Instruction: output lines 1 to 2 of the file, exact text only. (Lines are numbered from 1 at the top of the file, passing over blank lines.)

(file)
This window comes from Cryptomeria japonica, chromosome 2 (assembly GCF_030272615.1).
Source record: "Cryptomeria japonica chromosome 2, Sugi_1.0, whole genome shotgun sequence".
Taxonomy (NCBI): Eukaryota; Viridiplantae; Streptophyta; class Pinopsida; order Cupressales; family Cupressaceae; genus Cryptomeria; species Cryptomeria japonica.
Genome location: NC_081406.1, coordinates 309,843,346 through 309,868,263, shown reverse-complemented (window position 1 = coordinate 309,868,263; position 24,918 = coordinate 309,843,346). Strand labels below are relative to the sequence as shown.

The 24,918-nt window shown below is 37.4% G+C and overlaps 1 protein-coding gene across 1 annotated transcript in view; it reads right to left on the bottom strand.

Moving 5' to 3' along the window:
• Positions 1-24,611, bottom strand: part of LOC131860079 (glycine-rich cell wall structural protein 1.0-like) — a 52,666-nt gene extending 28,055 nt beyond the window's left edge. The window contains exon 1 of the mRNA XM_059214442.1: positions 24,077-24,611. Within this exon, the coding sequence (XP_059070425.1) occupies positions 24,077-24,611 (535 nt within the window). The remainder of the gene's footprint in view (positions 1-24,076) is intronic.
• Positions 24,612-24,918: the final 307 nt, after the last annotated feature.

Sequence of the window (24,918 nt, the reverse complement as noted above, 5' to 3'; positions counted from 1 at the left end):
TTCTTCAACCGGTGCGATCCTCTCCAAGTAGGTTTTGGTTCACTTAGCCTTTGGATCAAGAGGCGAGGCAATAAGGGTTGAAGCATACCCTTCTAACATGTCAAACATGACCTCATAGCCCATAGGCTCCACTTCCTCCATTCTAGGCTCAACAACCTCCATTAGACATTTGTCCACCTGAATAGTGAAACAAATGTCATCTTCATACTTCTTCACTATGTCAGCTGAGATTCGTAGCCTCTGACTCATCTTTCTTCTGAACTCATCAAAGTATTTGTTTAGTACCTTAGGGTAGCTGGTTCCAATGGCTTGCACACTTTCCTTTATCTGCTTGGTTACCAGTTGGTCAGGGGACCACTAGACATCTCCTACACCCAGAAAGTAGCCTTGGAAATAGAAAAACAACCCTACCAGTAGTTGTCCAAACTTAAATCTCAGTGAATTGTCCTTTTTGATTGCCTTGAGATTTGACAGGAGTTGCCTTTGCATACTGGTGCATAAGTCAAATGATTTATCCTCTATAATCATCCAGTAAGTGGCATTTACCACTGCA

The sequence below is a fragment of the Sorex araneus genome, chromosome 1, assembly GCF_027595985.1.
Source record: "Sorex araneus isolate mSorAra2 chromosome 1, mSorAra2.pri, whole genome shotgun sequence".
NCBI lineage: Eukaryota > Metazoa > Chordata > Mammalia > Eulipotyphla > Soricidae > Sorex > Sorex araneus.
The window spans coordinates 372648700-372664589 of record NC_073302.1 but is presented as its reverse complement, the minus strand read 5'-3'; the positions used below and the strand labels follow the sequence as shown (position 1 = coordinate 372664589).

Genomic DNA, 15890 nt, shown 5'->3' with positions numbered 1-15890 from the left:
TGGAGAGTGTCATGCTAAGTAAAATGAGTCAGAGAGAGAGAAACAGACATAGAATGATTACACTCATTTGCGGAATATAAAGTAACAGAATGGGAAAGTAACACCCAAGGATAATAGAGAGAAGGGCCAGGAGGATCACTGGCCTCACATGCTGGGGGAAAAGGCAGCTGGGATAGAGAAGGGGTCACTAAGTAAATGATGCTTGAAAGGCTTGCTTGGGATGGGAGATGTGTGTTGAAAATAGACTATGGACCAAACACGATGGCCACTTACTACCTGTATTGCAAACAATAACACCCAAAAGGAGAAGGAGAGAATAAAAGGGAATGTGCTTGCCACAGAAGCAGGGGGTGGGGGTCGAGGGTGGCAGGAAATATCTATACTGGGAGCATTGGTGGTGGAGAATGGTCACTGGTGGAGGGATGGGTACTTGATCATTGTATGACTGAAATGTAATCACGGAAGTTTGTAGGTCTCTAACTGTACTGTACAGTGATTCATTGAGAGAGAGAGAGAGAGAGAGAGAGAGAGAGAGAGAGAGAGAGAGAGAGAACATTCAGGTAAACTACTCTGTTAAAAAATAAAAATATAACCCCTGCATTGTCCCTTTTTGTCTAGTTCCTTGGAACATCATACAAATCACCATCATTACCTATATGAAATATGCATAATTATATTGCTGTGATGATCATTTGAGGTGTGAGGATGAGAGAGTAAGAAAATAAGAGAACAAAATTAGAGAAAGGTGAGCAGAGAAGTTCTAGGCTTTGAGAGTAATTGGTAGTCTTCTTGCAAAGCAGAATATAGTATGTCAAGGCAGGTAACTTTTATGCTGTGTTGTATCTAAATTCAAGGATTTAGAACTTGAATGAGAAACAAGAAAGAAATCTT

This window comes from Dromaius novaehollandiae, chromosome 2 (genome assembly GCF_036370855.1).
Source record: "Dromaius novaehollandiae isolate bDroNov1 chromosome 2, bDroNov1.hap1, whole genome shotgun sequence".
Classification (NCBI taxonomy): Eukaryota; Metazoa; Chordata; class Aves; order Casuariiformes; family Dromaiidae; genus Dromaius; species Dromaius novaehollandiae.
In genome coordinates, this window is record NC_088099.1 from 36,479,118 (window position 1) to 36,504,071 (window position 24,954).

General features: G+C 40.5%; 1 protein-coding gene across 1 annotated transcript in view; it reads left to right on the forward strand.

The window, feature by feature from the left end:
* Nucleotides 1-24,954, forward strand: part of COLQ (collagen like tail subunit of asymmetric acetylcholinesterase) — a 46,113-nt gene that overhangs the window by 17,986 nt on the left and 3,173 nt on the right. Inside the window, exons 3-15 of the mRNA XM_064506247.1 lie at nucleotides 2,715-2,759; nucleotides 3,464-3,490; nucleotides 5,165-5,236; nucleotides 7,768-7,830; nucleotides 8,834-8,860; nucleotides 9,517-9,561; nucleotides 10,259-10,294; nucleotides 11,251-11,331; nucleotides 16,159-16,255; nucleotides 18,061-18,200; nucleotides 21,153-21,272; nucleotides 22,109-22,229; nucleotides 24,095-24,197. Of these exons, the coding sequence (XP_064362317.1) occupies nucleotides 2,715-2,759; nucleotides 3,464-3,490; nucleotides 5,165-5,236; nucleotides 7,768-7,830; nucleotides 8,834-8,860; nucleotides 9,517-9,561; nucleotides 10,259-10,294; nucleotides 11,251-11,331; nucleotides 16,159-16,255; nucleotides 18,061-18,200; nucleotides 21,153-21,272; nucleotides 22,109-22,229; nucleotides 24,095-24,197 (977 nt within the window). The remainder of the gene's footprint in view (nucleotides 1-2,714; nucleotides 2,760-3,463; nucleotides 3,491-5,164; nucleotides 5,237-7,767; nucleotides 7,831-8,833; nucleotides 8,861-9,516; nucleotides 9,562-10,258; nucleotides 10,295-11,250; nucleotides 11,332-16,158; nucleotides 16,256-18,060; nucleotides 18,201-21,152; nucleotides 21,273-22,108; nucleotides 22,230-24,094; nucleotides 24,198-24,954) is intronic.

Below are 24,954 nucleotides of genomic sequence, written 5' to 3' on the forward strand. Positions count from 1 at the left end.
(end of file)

This window comes from Cryptomeria japonica, chromosome 2 (assembly GCF_030272615.1).
Source record: "Cryptomeria japonica chromosome 2, Sugi_1.0, whole genome shotgun sequence".